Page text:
The Medicare payment reforms were first proposed in the fall of 2009 (22) and, after a public comment period and finalization of the policy in the summer of 2010 (23), implemented on January 1, 2011. New patients on PD were grouped into three cohorts by the time period relative to implementation of the payment reform. The prereform period (July 1, 2008 to December 31, 2009) provided a baseline period for characteristics and outcomes of patients on PD. The interim period (January 1, 2010 to December 31, 2010) captured potential anticipatory changes in practice that might have occurred in response to the policy announcements about the upcoming reform but before actual implementation. The reform study period extends from the implementation date of January 1, 2011 through December 31, 2012. Each cohort was defined by new patients treated with PD on day 91 during the cohort window.

Study Variables

Patients were classified by age, race, ethnicity, pre-ESKD nephrology care, and rural/urban location as reported on the CMS 2728 Form. Patient residence was classified on a rural-urban scale by mapping the reported residence ZIP codes to Rural-Urban Commuting Area codes (24). Additional patient characteristics reported on the CMS 2728 Form were evaluated as descriptive or adjustment variables including body mass index, key laboratory values (albumin and eGFR), the primary cause of ESKD, reported comorbid conditions, current employment, insurance status, and Census region.

Patients were also characterized by the PD experience level of their dialysis facility. Facility PD experience was defined as the average number of patients on PD treated per year using data from 2003 through the year before when they reached day 90 of ESKD. For analyses, facility PD experience was divided into five groups, using quintiles.

Outcome Variables

All patients were followed for 3 years starting at 91 days of ESKD. The primary outcome measures were discontinuation of PD, death, and a combined measure of death or PD discontinuation. A patient was considered to have discontinued PD after the patient either switched to HD for at least 30 days or discontinued dialysis (25). We performed a sensitivity analysis using a 180-day discontinuation criterion (26).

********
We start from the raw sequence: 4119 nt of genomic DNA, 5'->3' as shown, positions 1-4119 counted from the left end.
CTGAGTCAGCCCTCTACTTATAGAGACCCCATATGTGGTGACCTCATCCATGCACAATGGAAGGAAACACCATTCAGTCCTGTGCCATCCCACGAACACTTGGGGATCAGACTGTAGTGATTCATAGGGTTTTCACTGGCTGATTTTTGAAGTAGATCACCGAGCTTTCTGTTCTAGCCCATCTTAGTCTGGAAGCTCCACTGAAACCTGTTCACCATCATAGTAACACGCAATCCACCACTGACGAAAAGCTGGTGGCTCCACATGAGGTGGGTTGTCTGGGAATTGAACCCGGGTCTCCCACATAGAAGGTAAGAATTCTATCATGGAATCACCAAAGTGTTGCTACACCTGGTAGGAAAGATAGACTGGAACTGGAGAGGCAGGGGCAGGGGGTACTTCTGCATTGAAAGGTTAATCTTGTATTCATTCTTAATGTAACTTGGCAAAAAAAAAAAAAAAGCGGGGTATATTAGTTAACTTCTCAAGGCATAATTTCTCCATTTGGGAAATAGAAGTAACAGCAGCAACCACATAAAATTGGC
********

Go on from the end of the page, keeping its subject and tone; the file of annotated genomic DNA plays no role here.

Statistical Analyses

The outcome measures were modeled using multivariable Cox proportional hazards starting at 91 days of ESKD and followed to a study end point. Follow-up was censored at the earliest of a kidney transplant, recovery of kidney function, death (for analyses of PD discontinuation), switch to HD for at least 30 days (for analyses of patient mortality), discontinuation of dialysis (for analyses of patient mortality), or uncertain dialysis for at least 30 days.

We evaluated trends in outcomes of patients on PD in 6-month time intervals, adjusting for baseline patient demographic, insurance, employment, and clinical factors at onset of ESKD. Separate models were used to examine facility PD experience as a risk factor, adjusting for patient characteristics, and to ascertain the impact of adjusting for facility PD experience on hazard estimates by 6-month time period. Separate models were estimated for the prereform and reform periods to assess whether patient risk factors for poor outcomes with PD have changed under the new payment system in a way that would lead to health disparities.

Proportional hazards assumptions were tested by evaluating Kaplan–Meier curves and revealed no clear departures from these assumptions. Analyses were conducted using SAS V9.4 (SAS Institute, Cary, NC).


Baseline Characteristics of Patients on PD

The study population includes 10,585, 7832, and 18,742 patients on PD in the prereform, interim, and reform periods, respectively (Table 1). The percent of new ESKD starts treated with PD increased from 7% in the baseline period to 9% after implementation of the expanded payment system. Overall, the case-mix of patients using PD at day 90 of ESKD was relatively stable, with distributions of most baseline characteristics differing by <2 percentage points across these three periods. Patients on PD were mostly white (71% and 70% in the prereform and reform periods, respectively), non-Hispanic (89% and 88%) male (56% and 57%), aged <65 years (66% and 66%), and living in an urban area (85% and 86%). There was a small increase in diabetes as the primary cause of ESKD from 42% to 44%. Small decreases were found in the prevalence of atherosclerotic disease and peripheral vascular disease. Employment at start of ESKD declined from 30% to 27% and Medicaid coverage increased from 14% to 15%. Most patients using PD at day 90 of ESKD had pre-ESKD nephrology care (which remained stable at approximately 82%). Distributions for body mass index, albumin, and GFR reported at onset of ESKD were similar for all three periods.

Table 1. - Characteristics of patients on incident PD by time period relative to implementation of the expanded ESKD prospective payment system